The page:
C Gopinath

China and its charm offensive

C. Gopinath | Updated on November 15, 2017 Published on January 15, 2012

One of my pleasant memories, after a trip to Beijing, was the calm and settled feeling I had after watching television. There was none of the stuff of murders, street protests, homes burning, or varied other crises, that seems to overwhelm the rest of the world. In China, people are always happy. They are out on a picnic, families are happy to take care of their elderly, and see, how nice this hospital is. China rightly feels that its brand of news should enlighten the rest of us.

A few years ago, China began transmitting its TV programmes in the US through a channel called CCT, or China Central Television. China Radio's English language news service provides radio programming at some local AM stations.

The most recent effort is a newspaper, China Daily, which is being printed in eight major cities including Boston. Boston Globe, the local paper that I subscribe to, has the contract to print and distribute the Boston edition, and provided me with my free copy as part of a four-week promotion. The paper, like a regular broadsheet, runs into about 40 pages. So I set about trying to decipher the paper from the free issues that landed on my doorstep.

It was first very clear that there are no major problems or crisis in China at present, at least in the perspective of the editorial staff of China Daily. A couple, though, were worth mentioning, such as the issue of bad school buses. 19 children had died in a collision between an overloaded school bus and a coal truck.

The head of the school was detained and the Ministry of Education urged all schools and kindergartens to conduct safety tests of their buses. Illegal buses which charge lower fares appear to be part of the problem. And another problem reported was that one boy who died from suspected pesticide poisoning from a dairy drink made by a subsidiary of Coca Cola. And you thought only Chinese companies sold contaminated products.

Frenzied buying

People generally behaved very well in the country. Did you know that even though a government bureau made a mistake and gave out subsidies to people who were not entitled to them, the people turned up at the agency to return the amounts? Why, if the person wanted to return the money but ‘did not have the time to come to the exchange', a team from the exchange would go to his house to recover the money. Talk about a civil society!

The people were also clearly very prosperous. They were buying gold in large quantities and I learnt that China has beaten India to first place as a market for gold. There were even ‘crowds swarming' during a National Day holiday at a gold ATM in Beijing's Wangfujing shopping area which dispensed gold bars and coins. Wow! How long before the roads were paved with the stuff! And oh, another article reported that the demand for diamonds was rising and China was the world's largest market after the US.

People were in line from up to 24 hours earlier awaiting the opening of a clothing store, H&M, which was going to sell a new line of designer clothes in Shanghai. The arrival of this line of clothing apparently caused ‘frenzy among Chinese consumers.'

One shopper, we are told, walked out with three bags and had spent $1,600 (about Rs 83,000) on items such as gold-studded shirts and was seen getting into a ‘red BMW parked in a side street.' But wait, a ‘rural couple' bought some clothes and was found by the reporter to be re-selling them not too far from the store, at a premium. They admitted that the clothes were too expensive for them.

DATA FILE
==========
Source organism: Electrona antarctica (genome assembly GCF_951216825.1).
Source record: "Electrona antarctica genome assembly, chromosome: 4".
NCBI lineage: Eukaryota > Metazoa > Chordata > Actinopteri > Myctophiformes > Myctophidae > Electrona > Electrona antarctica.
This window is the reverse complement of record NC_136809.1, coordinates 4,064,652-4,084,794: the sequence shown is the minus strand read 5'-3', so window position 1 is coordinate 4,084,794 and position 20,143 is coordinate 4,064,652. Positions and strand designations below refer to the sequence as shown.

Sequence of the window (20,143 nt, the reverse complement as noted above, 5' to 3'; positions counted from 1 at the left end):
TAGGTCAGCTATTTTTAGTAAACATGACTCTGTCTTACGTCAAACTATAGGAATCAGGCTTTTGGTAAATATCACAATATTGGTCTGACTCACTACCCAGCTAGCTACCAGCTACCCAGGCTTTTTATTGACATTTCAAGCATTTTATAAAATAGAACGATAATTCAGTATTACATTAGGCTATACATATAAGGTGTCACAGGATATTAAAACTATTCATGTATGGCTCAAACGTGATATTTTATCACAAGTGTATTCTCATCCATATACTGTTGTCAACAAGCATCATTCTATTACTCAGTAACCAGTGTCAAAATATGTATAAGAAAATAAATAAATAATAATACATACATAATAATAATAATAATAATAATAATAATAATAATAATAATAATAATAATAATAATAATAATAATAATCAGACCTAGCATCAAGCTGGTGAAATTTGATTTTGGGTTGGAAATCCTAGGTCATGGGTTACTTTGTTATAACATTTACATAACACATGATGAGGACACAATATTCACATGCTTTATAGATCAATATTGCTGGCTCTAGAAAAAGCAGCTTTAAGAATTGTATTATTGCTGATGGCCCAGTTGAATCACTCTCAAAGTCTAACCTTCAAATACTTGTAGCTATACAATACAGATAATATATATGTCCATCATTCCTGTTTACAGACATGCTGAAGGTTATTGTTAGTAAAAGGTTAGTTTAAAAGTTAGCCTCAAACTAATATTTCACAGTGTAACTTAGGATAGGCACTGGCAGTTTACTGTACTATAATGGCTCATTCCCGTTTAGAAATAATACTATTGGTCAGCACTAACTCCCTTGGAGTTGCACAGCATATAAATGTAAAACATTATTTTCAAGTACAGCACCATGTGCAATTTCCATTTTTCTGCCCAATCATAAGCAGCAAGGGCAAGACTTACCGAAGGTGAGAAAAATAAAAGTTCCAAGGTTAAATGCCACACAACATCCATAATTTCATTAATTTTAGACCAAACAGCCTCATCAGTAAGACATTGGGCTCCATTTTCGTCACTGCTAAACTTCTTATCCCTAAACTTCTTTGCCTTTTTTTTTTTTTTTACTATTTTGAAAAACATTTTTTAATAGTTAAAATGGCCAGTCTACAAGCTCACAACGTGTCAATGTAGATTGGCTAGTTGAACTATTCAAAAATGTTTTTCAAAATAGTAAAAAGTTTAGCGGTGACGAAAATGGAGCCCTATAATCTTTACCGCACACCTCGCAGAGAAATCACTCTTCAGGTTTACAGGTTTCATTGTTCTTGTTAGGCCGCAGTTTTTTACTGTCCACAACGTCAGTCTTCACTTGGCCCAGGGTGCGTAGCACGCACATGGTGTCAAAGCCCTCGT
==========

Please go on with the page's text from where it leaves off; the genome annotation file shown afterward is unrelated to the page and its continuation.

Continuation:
It's not as though the Chinese were only spending their money locally. Another report pointed out that Chinese tourists in the US are crowding luxury shops and buying handbags and so on. Some of them were trying to choose between a bunch of items they had gathered because the store had ‘purchase limitations.' I read that Chinese tourists spent 107 per cent more in 2010 compared to 2009, and spent about 50 per cent more than tourists from the US and Japan.

Good advice for US

The Chinese are also doing their bit to create jobs in the US, a piece of news that will gladden the heart of all the presidential contenders here. Apparently, over 70 per cent of the applications under the EB-5 programme are from China. This US immigration programme gives investors preferential residency status if they invest and create jobs in designated areas in the US.

There is some good advice for the US too. One opinion piece describes how the US seems to do long-term planning only for its military, while facing crumbling infrastructure, and declining education quality. So the author wanted the US to follow China's method of doing ‘wonderful five-year plans.'

For the China watchers in India, here is something to chew on. In an interview, the English author of a book, Rivals, who is also the former editor of the UK magazine, Economist points out that China is the first among the three rivals — China, Japan and India. After all, he says, on different measures, India is between 15 and 20 years behind China.

One survey gives us a clue of what is the effect on the citizens when the media project a rosy picture of the society. Asked to select a four-word cluster that best describes their capital, 60 per cent of the residents picked ‘patriotism, innovation, inclusion and social morals.'

The paper concludes from the survey results that honesty and integrity ‘depict the major qualities of the citizens.' Now that the US citizens are also being treated to the same brand of journalism, I'm hopeful that before long, election times in the US will not be one long slime fest but a glorification of the bold and beautiful.

(The author is professor of International Business and Strategic Management at Suffolk University, Boston, US. >[email protected])

Published on January 15, 2012
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